It's a very different kind of song than any other I have written. I don't completely understand it, and I like it. Sloan Wainwright called it a "true-blue" song. I sang it in singing class, and couldn't get the phrasing right because it was so new to me, but I sang, "Blah, blah, blah," in place of the words in the final verse, which is one of the techniques she recommends to free your voice. Doing that made the song presentation worse, but the learning in singing class way better.
On the Friday morning of a week I really could not bear ending, the sunshine literally disappeared overnight and it was raining. I began to roll my soggy tent in plastic and decamp, obliterating all traces of where I had been. I'm not proud, but I have to tell you what happened, a sob rose in my throat. I felt like I had finally arrived where I wanted to be--a beautiful community of music and friendship and exemplary teachers that I was inhabiting heart and soul in sandals and short sleeves in sunlight with good food and a creek and swimming pool right there. But I also felt like I was a young child and I had glimpsed and was losing paradise forever, and cruelly, just like destiny demands, I would have to return to the nowhere near paradise world of not-here. (Don't misunderstand, this is no comment on my customary circumstances, but one on the extent of how temporarily and completely happy I was.) I saw a classmate, he had come from thousands of miles from Hungary to take part. I said, "They shouldn't have made it rain this morning. I feel like in 30 minutes, music is going to end forever." He smiled and offered a kindly reminder, "Dude, music will go on."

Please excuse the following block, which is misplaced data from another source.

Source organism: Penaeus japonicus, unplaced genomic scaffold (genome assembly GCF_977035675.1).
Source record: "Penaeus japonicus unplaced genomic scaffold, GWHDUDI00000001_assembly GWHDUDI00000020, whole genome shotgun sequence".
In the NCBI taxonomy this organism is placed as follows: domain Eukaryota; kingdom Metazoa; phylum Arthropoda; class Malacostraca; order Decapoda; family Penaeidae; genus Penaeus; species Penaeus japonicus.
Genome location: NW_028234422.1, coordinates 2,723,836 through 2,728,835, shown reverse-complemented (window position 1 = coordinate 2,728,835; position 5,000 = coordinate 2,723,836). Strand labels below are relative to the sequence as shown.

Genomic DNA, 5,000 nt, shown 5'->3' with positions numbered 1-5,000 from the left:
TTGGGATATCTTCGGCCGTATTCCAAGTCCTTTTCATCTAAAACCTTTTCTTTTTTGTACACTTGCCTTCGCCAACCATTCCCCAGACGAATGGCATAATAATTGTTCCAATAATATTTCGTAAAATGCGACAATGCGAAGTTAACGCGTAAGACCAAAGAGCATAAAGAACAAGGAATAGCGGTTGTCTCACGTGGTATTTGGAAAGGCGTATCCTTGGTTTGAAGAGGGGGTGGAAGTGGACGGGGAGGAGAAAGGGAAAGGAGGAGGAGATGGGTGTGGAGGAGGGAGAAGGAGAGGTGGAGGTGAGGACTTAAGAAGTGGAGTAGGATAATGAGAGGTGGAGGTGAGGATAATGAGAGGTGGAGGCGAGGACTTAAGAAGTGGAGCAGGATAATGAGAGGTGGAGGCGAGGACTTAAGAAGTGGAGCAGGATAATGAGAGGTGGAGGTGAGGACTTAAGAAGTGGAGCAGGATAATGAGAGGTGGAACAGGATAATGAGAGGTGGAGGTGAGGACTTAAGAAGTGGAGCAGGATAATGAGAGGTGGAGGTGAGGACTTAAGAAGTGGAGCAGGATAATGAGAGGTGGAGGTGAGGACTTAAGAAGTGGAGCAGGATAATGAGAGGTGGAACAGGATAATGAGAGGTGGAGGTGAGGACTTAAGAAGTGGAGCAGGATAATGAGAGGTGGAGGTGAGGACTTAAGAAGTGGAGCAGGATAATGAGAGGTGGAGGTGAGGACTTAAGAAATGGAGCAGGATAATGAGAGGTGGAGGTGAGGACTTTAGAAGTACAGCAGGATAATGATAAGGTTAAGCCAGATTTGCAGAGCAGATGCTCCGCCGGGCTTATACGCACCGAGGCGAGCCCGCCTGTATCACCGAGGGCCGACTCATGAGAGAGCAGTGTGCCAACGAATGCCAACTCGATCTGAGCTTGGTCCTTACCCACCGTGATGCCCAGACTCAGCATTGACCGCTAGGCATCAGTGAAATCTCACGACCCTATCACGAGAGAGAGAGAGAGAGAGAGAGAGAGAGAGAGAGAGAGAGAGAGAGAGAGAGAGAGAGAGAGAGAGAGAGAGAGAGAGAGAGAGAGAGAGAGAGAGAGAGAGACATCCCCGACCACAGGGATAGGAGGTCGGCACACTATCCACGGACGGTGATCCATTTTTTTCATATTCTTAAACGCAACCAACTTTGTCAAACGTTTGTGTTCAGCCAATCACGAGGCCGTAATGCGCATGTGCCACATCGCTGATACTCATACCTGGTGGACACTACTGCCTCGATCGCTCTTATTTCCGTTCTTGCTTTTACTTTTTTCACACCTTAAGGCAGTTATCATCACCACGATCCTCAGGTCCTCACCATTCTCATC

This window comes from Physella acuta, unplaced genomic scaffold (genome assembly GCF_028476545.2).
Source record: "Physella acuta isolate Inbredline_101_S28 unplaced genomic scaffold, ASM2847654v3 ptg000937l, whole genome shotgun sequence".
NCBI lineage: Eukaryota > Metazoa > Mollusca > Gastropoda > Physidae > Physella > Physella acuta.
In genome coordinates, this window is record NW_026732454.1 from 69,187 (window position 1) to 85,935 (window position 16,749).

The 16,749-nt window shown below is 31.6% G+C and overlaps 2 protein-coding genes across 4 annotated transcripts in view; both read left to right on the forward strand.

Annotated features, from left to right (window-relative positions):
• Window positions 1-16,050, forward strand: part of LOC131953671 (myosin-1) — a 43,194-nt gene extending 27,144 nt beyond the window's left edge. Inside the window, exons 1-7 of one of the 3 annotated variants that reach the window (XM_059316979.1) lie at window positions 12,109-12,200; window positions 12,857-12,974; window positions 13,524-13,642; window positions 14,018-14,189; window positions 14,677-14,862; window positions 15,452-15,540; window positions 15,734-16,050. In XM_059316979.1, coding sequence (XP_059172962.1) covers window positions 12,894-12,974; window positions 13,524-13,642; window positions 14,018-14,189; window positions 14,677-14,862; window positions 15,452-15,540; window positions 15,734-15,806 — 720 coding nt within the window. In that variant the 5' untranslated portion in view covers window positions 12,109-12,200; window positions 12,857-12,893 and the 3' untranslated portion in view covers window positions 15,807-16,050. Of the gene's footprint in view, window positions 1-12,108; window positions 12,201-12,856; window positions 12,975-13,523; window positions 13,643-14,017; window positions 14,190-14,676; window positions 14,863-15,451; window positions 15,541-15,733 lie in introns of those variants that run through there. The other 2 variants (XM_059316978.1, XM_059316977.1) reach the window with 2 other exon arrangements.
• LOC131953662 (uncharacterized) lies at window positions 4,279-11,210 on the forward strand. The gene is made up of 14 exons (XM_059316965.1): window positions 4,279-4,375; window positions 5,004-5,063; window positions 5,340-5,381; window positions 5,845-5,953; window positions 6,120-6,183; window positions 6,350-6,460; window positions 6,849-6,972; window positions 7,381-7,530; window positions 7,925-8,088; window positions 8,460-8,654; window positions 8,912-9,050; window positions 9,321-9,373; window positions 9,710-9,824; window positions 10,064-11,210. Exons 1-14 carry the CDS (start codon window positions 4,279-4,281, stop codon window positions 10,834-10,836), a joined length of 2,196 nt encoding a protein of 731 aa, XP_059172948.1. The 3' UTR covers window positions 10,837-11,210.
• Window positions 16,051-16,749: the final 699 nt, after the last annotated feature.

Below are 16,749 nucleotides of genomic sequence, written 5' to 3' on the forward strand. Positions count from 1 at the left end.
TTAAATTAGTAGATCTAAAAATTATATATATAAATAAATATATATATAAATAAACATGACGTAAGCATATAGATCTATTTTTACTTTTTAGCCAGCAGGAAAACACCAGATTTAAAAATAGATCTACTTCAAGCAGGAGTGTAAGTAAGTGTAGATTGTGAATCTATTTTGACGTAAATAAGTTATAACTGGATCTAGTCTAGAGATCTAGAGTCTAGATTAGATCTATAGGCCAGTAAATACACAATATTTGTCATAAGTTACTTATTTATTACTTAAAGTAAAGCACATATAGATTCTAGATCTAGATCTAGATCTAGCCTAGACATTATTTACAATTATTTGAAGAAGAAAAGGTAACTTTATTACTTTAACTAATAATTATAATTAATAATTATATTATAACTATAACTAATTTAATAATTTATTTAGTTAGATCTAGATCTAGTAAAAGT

That's how I got my third song, as if to prove that true:
Link to this song:
Link to the album I since decided to release: (my first)